The equity built up can be used as collateral for additional borrowings used to fund future business growth, or possibly to fund the return of invested funds to the business owner.
If the business is struggling and cashflow does not look good, then what’s the harm in delaying or perhaps skipping a rent payment? After all the business is its own landlord.
Another compelling reason is the ability to make additions or improvements to the premises without being put through the ringer by an overbearing landlord.
And don’t forget the tax benefits. If the property is sold down the track it will not be subject to tax on any capital gain derived, provided it was genuinely purchased for business purposes and not for speculation.
Furthermore, there is no need to worry about the new five-year bright line tax rule that seeks to tax the capital gains derived on property if sold within five years of acquisition. This rule only applies to residential property, and in most cases business premises will be commercial in nature.
Then, down the track when you ultimately sell the business, you will have a standalone asset that you could retain to derive passive income in your retirement years.
Make sure there’s a business case
But before you rush off and buy a building, you need to make sure there is a sound business case for doing so.
The business should be able to not only afford the servicing of any borrowing used to fund the purchase, but also factor in the ongoing upkeep and operating costs.
The building should also be a sound investment on its own merits as it may be leased to a third party or ultimately sold in future. Due diligence should be undertaken on all aspects, including whether it is earthquake-prone, and the potential ramifications if it is.
Note also that specialised buildings designed and built to a business’ unique needs may have a reduced appeal to a future tenant. These could be include buildings with significant leasehold improvements, such as cool stores, refrigeration units, or ventilation/extraction systems, that could be costly to retrofit or make good.
Mixed-use property options that combine residential and commercial use, while gaining in popularity and appealing to some, may still have limited appeal. On the other hand, premises such as high-grade office spaces will usually appeal to a wider market and so be easier to tenant.
Similarly, consideration should be given to what an exit could look like. How attractive would the building be to a potential purchaser? Is there a quality tenant in place, is it easily accessible and is there ample carparking? Is it in a location where there could be a future glut of properties, for example due to changing trends in consumer shopping behaviour?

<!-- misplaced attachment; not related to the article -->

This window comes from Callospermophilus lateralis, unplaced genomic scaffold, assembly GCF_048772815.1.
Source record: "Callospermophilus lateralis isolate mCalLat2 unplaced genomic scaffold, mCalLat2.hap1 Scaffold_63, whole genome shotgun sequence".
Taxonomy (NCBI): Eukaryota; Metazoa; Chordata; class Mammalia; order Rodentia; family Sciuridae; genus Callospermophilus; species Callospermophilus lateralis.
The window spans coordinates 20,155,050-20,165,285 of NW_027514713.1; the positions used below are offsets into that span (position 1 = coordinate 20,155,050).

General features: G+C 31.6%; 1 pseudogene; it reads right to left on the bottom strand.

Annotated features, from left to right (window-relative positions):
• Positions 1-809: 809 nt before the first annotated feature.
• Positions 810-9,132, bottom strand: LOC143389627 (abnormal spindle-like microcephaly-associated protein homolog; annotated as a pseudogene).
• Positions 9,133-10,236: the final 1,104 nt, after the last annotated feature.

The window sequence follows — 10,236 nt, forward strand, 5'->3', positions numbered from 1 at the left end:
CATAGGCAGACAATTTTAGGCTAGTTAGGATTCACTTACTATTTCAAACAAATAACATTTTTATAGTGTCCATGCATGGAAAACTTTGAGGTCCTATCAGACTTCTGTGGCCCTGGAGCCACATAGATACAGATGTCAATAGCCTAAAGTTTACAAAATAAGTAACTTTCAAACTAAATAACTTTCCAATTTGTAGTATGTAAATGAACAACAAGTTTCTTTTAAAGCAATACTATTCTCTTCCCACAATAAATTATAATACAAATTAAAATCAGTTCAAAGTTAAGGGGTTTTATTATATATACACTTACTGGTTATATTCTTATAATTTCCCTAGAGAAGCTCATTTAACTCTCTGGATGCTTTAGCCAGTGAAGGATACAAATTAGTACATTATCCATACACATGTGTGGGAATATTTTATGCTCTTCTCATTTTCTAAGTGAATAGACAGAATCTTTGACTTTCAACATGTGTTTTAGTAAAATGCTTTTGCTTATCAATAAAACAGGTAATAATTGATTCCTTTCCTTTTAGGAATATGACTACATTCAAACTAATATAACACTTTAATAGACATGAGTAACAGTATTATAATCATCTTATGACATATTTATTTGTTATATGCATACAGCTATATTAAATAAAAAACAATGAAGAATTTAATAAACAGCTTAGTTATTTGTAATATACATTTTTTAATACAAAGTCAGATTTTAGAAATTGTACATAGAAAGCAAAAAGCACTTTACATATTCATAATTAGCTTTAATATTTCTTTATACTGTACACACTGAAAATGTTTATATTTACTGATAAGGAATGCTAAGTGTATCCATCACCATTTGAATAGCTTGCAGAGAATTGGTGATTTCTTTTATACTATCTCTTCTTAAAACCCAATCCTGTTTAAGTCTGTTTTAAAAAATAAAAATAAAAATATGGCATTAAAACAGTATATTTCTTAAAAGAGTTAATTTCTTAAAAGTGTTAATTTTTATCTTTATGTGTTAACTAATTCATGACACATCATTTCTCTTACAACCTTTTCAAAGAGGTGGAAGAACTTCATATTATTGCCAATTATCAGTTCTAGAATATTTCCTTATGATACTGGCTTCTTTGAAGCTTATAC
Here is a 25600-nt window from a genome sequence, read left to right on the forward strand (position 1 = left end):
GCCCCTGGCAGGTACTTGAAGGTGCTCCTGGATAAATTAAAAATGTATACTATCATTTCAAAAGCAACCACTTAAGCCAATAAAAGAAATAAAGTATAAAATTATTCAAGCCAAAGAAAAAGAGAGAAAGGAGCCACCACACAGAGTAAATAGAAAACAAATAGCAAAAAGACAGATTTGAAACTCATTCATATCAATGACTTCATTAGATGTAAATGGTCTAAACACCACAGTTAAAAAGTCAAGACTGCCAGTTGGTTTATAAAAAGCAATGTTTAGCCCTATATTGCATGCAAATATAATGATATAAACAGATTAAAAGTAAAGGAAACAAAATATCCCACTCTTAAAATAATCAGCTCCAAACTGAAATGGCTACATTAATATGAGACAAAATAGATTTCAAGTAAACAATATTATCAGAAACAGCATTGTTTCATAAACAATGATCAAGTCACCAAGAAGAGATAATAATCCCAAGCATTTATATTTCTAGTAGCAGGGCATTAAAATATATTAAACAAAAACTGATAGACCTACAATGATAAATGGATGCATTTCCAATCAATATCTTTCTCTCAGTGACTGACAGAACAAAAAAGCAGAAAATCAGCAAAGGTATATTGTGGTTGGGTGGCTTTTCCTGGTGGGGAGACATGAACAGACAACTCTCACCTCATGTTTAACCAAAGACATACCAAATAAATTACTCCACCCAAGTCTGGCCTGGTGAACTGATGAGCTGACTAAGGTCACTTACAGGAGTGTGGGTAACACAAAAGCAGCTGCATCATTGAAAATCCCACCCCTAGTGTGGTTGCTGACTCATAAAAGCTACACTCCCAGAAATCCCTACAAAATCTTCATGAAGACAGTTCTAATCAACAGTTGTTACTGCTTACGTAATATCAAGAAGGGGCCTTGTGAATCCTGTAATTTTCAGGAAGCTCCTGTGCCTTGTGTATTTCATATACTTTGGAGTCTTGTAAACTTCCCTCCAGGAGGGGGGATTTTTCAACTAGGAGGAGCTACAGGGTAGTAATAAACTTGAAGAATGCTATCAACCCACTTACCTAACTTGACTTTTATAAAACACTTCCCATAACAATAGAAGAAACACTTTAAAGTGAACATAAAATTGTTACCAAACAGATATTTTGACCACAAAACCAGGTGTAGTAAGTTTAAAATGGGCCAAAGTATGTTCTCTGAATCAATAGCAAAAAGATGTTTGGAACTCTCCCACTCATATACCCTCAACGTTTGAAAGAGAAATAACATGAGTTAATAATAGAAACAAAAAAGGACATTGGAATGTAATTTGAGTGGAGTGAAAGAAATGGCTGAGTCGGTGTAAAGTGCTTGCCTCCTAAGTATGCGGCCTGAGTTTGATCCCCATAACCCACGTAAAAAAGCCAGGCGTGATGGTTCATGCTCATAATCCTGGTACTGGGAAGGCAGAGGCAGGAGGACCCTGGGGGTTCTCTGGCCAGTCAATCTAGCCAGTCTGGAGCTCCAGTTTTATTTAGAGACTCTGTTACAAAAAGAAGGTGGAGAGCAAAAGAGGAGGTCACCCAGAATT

Finally, thought should be given to how the building is held. It is common for a related entity to own the building and lease it to the trading business.
This is good practice from a risk perspective as keeps the property separate from the trading activity and the other business assets.
In such cases it is best practice to have a lease agreement in place between the entities on commercial terms with a market lease charged. Often banks will require this from a lending perspective. It also safeguards the tenancy relationship in the event the business is sold, and you wanted to continue letting the building to the new business owner.
That said, it may be more advantageous from a tax perspective for an entity in the business of building or developing/dealing in property (or that is associated with a person or entity that is), to own the premises in the same entity as the trading business. This is particularly so if the premises may be held for less than ten years. If it’s held in the trading business, gains on the sale may not be subject to tax, whereas if held in a separate entity they may be.
The comments in this article are of a general nature and should not be relied on for specific cases, where readers should seek professional advice.